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Kenneth Elpus and Adam Grisé
Journal of Research in Music Education, 67(1), 6-22
Publication year: 2019

As fundraising has become a key component of American public school music educators’ professional responsibilities, in many places, parent organizations have taken an increasingly outsized role in raising private funds to supplement public school music budgets. The purpose of this study was to understand the finances of public school music parents’ associations and music booster groups and to understand the relation between the socioeconomic status of school communities and the amount of money raised by their local music booster groups. Using Internal Revenue Service (IRS) fiscal 2015 data for 5,575 music booster groups throughout the United States, we found evidence that, collectively, music booster groups raised at least $215 million in support of public school music education. At least four groups raised over $1,000,000; at least 31 raised over $500,000; and at least 723 raised over $100,000 each. We found that total booster revenues were significantly associated with local median household income. Each additional $1,000 of local median household income was associated with an additional $305 in revenue for booster groups filing IRS Form 990-EZ (“short form”) and with an additional $1,637 in revenue for booster groups filing the full IRS Form 990.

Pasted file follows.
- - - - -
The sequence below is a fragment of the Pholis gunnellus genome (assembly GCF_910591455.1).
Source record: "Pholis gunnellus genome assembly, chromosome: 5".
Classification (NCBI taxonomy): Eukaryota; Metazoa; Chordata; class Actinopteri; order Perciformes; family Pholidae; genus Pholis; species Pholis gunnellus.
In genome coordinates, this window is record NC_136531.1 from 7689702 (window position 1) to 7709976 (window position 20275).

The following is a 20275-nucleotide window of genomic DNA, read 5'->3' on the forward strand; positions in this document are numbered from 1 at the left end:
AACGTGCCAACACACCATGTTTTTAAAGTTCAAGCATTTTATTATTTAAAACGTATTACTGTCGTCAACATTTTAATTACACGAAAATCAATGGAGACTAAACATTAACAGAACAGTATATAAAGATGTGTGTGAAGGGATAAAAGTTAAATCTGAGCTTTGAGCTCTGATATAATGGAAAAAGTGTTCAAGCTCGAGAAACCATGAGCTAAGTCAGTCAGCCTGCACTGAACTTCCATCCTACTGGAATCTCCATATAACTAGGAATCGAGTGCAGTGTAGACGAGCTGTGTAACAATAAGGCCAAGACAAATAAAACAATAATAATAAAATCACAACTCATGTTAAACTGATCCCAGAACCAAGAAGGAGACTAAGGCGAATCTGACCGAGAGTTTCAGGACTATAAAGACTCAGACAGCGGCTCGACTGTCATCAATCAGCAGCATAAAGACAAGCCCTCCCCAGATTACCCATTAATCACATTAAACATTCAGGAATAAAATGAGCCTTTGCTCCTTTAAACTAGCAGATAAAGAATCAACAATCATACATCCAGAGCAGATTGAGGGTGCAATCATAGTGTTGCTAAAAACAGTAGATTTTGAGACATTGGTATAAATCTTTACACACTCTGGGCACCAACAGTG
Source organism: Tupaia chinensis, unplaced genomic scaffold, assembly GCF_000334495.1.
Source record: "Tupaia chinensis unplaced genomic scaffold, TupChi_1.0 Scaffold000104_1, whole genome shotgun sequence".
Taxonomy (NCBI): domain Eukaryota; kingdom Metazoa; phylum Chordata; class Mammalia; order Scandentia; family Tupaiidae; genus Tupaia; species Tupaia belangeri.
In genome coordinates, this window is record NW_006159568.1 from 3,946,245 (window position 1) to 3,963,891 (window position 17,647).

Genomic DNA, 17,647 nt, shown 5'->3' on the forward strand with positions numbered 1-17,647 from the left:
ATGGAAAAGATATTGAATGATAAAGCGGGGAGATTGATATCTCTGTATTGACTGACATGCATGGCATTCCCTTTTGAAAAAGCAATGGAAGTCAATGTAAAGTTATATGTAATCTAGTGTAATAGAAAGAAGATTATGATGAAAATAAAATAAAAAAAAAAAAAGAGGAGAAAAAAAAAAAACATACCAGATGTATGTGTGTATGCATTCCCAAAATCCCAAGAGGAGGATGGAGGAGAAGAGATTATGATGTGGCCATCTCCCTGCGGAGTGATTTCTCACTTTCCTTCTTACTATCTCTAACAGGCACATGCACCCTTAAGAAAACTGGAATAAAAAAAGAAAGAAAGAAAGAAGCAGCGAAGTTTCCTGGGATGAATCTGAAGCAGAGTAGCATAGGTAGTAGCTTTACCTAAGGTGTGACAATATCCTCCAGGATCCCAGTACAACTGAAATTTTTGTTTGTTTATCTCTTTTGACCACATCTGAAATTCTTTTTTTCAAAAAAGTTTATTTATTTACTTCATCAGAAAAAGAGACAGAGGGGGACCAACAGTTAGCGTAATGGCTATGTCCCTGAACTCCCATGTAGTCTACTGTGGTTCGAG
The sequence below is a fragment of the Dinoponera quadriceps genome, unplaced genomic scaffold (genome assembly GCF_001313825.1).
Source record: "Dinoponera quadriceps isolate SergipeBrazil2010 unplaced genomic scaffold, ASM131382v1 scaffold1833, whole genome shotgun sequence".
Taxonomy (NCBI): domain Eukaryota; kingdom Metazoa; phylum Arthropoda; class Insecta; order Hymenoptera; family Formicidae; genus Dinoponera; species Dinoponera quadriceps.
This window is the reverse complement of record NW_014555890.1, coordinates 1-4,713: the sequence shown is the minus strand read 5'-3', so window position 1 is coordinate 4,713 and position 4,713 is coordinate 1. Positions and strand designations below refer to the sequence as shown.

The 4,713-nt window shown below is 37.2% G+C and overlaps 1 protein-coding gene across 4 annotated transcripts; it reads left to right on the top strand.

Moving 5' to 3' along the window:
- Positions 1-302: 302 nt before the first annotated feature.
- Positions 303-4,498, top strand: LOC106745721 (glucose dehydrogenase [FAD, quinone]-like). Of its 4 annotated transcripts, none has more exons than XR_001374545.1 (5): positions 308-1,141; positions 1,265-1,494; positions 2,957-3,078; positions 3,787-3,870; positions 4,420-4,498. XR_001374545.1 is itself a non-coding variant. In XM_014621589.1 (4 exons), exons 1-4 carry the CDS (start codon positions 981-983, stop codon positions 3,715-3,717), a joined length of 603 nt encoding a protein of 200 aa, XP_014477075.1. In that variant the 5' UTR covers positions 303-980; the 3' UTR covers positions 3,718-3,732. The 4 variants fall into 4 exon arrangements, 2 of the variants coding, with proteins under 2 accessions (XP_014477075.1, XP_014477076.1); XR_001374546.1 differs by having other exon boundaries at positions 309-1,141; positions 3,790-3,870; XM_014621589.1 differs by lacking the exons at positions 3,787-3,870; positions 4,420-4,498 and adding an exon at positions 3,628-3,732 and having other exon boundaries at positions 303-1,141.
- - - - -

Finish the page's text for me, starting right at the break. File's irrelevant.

Data Availability Statement
An anonymized version of the data analyzed for this study and the statistical code to replicate the analyses are available at the Digital Repository at the University of Maryland, M25X25H02.